Before my accident, I felt like my life was full of purpose. I had a terrific family and a wonderful job -- one which made me feel like I was making a difference. My accident changed everything. I was completely helpless physically, relying on others for literally everything. Unable to work, my life consisted of lying in bed all day, watching the wasteland that is daytime TV. I remember a phone
conversation at the time with an old friend. He asked if I had ever wished I had died from my accident. I somewhat surprised myself by saying “sometimes,” but I felt it was an honest answer. I couldn’t discuss it in detail, because someone was holding the phone to my ear just so I could have the conversation.
In order to understand my answer and state of mind, perhaps you need to close your eyes and picture yourself in that situation. Imagine losing your independence, your job, your sense of purpose and even your dignity, all in the blink of an eye. Imagine not being able to envision a future that held hope for regaining any of this. Imagine a future that seemed to lack hope of any sort. In that state of mind, it is pretty easy to envision saying “sometimes” or even “yes” to such a question. About one year after my accident, there was a young man who had incurred an injury similar to mine, and was recovering at Baylor Rehab Hospital. He was finding it hard to assimilate because there was no one there with his level of injury. He told Baylor that his goal in life was to convince the Texas legislature to approve an assisted suicide measure. He was depressed because he was unable to do it himself. Baylor called and asked if I would be willing to speak with him. They figured he would better relate to me because the extent of our injuries was very similar, we were both paralyzed at the C4 level. The only difference is that my paralysis was complete, (no feeling and/or movement below the point of injury) and his was incomplete. We went down to Baylor and spent the afternoon with Eugene and his wife. He and I spoke with each other in private for a couple of hours, and there was an instant connection born out of shared loss. By the time of that conversation, I no longer felt as I had earlier, but I completely understood his perspective. Eugene and I stayed in touch over the next six months or so, and I sensed his life view was beginning to change. Then one day I received an email from his wife. Eugene was on a pain patch similar to those utilized by cancer patients. He had developed a fever, which reportedly caused his body to draw more medicine from the patch than intended. He passed away in his sleep on a Sunday night, hopefully at last finding the peace that was so elusive in this world.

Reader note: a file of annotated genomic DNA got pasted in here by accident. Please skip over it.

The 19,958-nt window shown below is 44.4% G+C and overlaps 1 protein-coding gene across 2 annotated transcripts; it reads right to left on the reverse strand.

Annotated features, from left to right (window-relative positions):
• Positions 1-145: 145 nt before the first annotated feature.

What had changed for me? It was pretty simple actually. I had gained both a purpose in life and a perspective about it, neither of which were present in the immediate aftermath of my accident. From the standpoint of perspective, I remembered that I was still both a father and husband. Unlike the unimaginable sense of loss experienced by so many whose spouse abandons them after an accident like mine, my wife doubled down in her love and devotion for me. It was simply unacceptable for me to do anything but the same for her. Likewise, I was still a father whose job was not yet complete, if it ever is. The primary job of helping your children realize adult life as an independent, productive, happy and responsible citizen of the world may end, but the secondary job of just being available for them never does. I had also found renewed purpose for my life by starting up our 501(c)(3) foundation. I had always wanted to engage in philanthropic work following my career in the construction trades. My life now existed in the union of those two ideas, a purpose fueled by a newly found perspective. After my accident, people found it easier to share their difficulties with me, perhaps sensing kinship with my wheelchair. Those conversations helped me realize that many people are dealing with loss in their lives, either directly or of people very close to them. Their stories helped me see that many people are worse off than I am, and that can be said for virtually everyone on the planet. It is only when we take the focus off ourselves and look outward that we can truly begin to understand that perspective, and act upon its meaning.
Noticeably absent when we all left rehab was the instruction manual for dealing with the myriad of situations we would find ourselves in. Ask This Old Quad articles serve to fill in that vacuum, because we have all learned things that we believe would be valuable for others. Share your ideas and experience with us at firstname.lastname@example.org